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Fukushima costs

Japanese government set to borrow additional $30 bn for Fukushima costs

Thursday, November 14, 2013 by: L.J. Devon, Staff Writer
Tags: Fukushima costs, radioactive contamination, Japanese government


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(NaturalNews) The price tag for the Fukushima nuclear disaster in Japan just jumped $30 billion.
The Japanese government has recently announced a new borrowing spree to increase cleanup funds of the dilapidated area from $50 billion to $80 billion.

This will increase cleanup spending by over 35 percent as the reality of the damage continues to set in. Along with cleanup costs, some of the money will be used to compensate those people who won't be able to return to their homes.

30 plus years to decommission Fukushima reactors, costing hundreds of billions of dollars

The owner of the Fukushima plant, Tokyo Electric Power Co., is scheduled to pay the money back in the coming decades. (It will take 30 or more years to decommission Fukushima's six reactors.) The costs will be covered up front by Japanese government bonds, and the $80 billion is just the beginning. TEPCO says it will need at least $137 billion to clean up Fukushima alone. Outside estimates report that the disaster itself has cost over $250 billion already, with projections reaching $500 billion in the next decade.

New, cost-effective method of nuclear waste disposal discovered

In the United Kingdom, at the University of Sheffield, researchers have established a nuclear waste disposal method that drastically reduces the volume of high activity wastes, which can, in turn, bring down the total cost of waste disposal.

By mixing plutonium contaminated waste with blast furnace slag (a byproduct of steel production), engineers can turn radioactive waste into glass, reducing the volume of contaminated waste by 85 to 95 percent. Researchers from the university's engineering department now report that this method locks in radioactive plutonium, therefore creating a generally safe, stable end product.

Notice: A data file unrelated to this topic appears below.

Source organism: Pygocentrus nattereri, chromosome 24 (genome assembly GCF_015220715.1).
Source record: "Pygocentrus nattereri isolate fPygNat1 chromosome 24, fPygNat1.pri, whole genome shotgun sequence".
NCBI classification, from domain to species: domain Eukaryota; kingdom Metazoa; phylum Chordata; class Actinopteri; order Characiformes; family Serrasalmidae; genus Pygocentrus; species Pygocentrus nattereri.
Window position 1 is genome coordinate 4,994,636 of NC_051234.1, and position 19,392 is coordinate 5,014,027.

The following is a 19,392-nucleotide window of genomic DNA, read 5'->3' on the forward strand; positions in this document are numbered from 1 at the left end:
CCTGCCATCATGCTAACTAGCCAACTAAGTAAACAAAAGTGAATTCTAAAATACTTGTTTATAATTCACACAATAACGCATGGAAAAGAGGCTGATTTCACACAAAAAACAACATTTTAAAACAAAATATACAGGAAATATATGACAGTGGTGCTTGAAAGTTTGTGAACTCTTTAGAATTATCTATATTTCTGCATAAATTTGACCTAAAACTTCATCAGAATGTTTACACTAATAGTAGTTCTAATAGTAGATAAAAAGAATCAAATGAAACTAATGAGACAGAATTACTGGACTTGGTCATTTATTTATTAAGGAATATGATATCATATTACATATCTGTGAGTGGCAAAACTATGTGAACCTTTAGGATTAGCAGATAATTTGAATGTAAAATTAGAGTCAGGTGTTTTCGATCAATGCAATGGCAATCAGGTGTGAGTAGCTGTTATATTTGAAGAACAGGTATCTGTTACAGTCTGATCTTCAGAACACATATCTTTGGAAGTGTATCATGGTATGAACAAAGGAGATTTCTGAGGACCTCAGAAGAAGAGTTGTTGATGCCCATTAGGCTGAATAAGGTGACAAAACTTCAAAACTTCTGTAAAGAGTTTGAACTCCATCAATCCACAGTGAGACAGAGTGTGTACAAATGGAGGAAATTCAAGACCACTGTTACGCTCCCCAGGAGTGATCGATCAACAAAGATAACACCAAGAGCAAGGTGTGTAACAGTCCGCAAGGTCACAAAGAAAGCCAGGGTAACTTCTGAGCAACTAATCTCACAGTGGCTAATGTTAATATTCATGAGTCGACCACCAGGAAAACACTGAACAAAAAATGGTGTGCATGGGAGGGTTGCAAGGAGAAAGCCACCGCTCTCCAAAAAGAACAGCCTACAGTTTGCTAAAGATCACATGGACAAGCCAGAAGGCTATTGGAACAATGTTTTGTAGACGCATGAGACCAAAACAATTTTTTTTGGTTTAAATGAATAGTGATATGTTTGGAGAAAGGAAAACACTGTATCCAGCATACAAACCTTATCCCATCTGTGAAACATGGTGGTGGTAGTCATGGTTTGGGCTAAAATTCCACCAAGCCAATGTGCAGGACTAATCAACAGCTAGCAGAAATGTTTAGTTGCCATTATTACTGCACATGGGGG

The researchers believe that this method can reduce nuclear waste and shrink its foot print to areas seven times smaller.

Current treatments use cement encapsulation, which increases volume of waste. This method, not as stable, is used to bury the waste in the ground. The new glass-forming method shrinks volume of waste over seven times. This process, called vitrification, solidifies the waste in glass, making for safer, more stable underground storage.

Zeolite effective for radioactive waste cleanup

Already deployed at the Fukushima Daiichi plant is large amounts of mineral zeolite. This mineral forms when lava meets sea water. This exotic mineral traps radioactive particles inside its negatively charged, cage-like structure. Positively charged radioactive particles are attracted to zeolite and trapped inside. In the past, zeolites were used at the site of the nuclear disaster in Chernobyl for decontaminating radioactive cesium and strontium from water sources. Zeolite is currently being used in the Pacific Ocean near contaminated water outlets. Weighed down by sandbags, zeolite is lowered into the water where it will attract the radioactive particles.

Zeolite is a great mineral to consume as well. Since the Pacific Ocean is already contaminated, with marine life now harboring radioactive particles, it will be important in the coming years to have zeolites working within the human body to eradicate radioactive particles.

As Japan asks for further aid from other countries, it will be important for people to go beyond the price tag and look at how this disaster can affect their future, their health and the livelihood of generations to come. Mining for zeolite will be the work of the future. Using zeolite to detoxify the planet's population will be the future of preventive health care all around the world.

Sources for this article include:

http://uk.mobile.reuters.com

http://www.smartplanet.com

http://dailyfusion.net

http://science.naturalnews.com

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